The world of the law can be a murky place. Consider a defense lawyer assigned to a criminal case in which the defendant is obviously guilty. How zealously should the lawyer mount a defense? Is it appropriate to do everything the law allows to win an acquittal, thus preventing justice from being served?
These kinds of questions are elemental to the research of Bruce Green, the Louis Stein Professor of Law and director of the Louis Stein Center for Law and Ethics at Fordham.
Green was a law clerk for U.S. Supreme Court Justice Thurgood Marshall from 1982 to 1983. He was a prosecutor in the office of the United States Attorney for the Southern District of New York from 1983 to 1987 before coming to Fordham in 1987.
Since prosecuting is the realm that Green knows best, the process of deciding who to charge with a crime and what charges to bring is a big part of his teaching.
“At what point do you say, ‘I’m not personally certain enough about this person’s guilt. And I don’t feel comfortable indicting or trying the case even if the police officers or the agents who investigated the case feel confident that they got the right person?’ It raises tensions if you dismiss a case that agents or officers think is worthwhile,” he said.
“I encourage my students to feel a sense of personal responsibility, that they have to exercise individual judgment in the work they do,” he explained. “Sometimes I talk about my own experiences to try to get them to understand the tensions on different sides of a question that a prosecutor will face.”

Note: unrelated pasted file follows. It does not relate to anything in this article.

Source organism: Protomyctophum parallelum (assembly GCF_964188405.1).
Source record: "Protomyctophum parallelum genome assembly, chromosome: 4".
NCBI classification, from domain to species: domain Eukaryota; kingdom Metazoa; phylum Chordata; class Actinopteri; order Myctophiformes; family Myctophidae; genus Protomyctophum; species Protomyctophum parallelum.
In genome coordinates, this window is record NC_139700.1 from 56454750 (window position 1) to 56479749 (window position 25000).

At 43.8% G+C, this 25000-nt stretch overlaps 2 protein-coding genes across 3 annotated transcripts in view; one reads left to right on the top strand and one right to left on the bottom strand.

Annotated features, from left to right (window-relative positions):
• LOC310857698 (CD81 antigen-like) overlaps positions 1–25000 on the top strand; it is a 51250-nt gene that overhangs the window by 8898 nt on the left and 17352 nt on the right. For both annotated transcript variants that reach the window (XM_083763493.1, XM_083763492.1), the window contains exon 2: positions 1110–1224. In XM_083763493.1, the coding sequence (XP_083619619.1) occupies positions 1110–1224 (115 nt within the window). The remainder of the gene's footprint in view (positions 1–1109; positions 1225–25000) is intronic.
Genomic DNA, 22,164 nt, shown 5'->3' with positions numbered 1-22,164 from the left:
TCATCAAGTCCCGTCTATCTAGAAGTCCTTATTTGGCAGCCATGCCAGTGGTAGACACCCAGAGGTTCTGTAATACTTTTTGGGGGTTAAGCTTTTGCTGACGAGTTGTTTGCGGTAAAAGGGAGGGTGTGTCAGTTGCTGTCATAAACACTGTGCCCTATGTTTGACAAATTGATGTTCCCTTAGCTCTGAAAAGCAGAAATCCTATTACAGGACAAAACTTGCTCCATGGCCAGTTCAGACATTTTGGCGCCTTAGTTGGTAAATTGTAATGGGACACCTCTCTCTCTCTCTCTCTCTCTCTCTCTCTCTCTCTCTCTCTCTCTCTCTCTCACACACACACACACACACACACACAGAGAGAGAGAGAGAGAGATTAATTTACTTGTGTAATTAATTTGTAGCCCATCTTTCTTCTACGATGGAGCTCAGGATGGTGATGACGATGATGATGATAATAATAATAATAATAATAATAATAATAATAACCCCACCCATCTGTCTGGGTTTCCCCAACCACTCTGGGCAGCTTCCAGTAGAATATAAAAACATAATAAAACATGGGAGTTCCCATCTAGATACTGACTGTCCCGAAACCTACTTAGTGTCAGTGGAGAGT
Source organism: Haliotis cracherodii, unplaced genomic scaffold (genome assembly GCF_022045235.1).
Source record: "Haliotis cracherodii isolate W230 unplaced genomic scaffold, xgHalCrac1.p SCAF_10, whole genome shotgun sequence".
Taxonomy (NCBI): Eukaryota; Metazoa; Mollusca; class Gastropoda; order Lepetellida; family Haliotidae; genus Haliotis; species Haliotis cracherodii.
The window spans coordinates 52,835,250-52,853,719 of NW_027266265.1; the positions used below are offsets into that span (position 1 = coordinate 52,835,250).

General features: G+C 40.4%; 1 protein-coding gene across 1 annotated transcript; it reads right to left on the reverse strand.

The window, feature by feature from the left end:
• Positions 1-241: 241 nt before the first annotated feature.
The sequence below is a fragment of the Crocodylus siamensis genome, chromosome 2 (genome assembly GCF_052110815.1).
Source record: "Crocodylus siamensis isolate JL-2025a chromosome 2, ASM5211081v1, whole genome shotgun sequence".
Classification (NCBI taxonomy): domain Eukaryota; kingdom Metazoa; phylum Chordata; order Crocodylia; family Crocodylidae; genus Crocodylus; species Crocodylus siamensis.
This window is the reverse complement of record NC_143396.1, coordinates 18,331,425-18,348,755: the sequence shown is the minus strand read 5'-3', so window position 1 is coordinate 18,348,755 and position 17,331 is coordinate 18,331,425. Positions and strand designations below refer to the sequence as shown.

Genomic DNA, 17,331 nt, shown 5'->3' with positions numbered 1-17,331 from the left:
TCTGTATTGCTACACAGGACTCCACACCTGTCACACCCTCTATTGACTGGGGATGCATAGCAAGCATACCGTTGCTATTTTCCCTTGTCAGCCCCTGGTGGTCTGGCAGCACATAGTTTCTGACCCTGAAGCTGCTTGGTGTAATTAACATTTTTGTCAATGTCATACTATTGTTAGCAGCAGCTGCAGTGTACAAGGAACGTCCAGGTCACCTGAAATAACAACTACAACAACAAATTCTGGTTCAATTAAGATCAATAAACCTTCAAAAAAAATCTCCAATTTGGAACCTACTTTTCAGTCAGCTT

Green has been imparting lessons to students since ethics was a single, one-credit course in the curriculum. Now he teaches a three-credit course in professional responsibility and a three-credit seminar in ethics in criminal advocacy.
He also is active in several bar associations, including the American Bar Association (ABA), in which he co-chairs a committee on criminal justice ethics. As a result of his and others’ efforts, the association adopted last February an ethics rule for prosecutors who receive evidence that suggests the person they convicted is innocent.
The rule requires prosecutors to disclose and investigate the new exculpatory evidence and to try to set the conviction aside if they become convinced that an innocent person was convicted. Green said that it was gratifying to get the rule passed, because it was important to make it clear that with an increasing number of defendants’ guilt being disproved by DNA analysis, prosecutors have an obligation to rectify mistakes.
“The prosecutors with whom we worked in the bar association didn’t resist the proposal on the substance. But some of them resisted out of fear about how the rule would be interpreted, or out of concern it would lead to a lot of nuisance complaints against them,” he said. “Disciplinary authorities might launch investigations of meritless complaints and make their lives difficult. We took those concerns seriously.”
An even tougher challenge lies ahead, namely, convincing bar associations to adopt similar rules for private lawyers to allow them to come forward when they know an innocent person was wrongly convicted. That’s touchier, because if a lawyer reveals information that came from his client or from anyone else while representing a client, he will be violating attorney-client confidentiality.
“Some people say there ought to be no new exceptions to the confidentiality duty, because every time you add an exception, you discourage people from trusting their lawyers,” he said. “Other people say the idea that innocent people should not be convicted ought to trump keeping clients’ confidences.”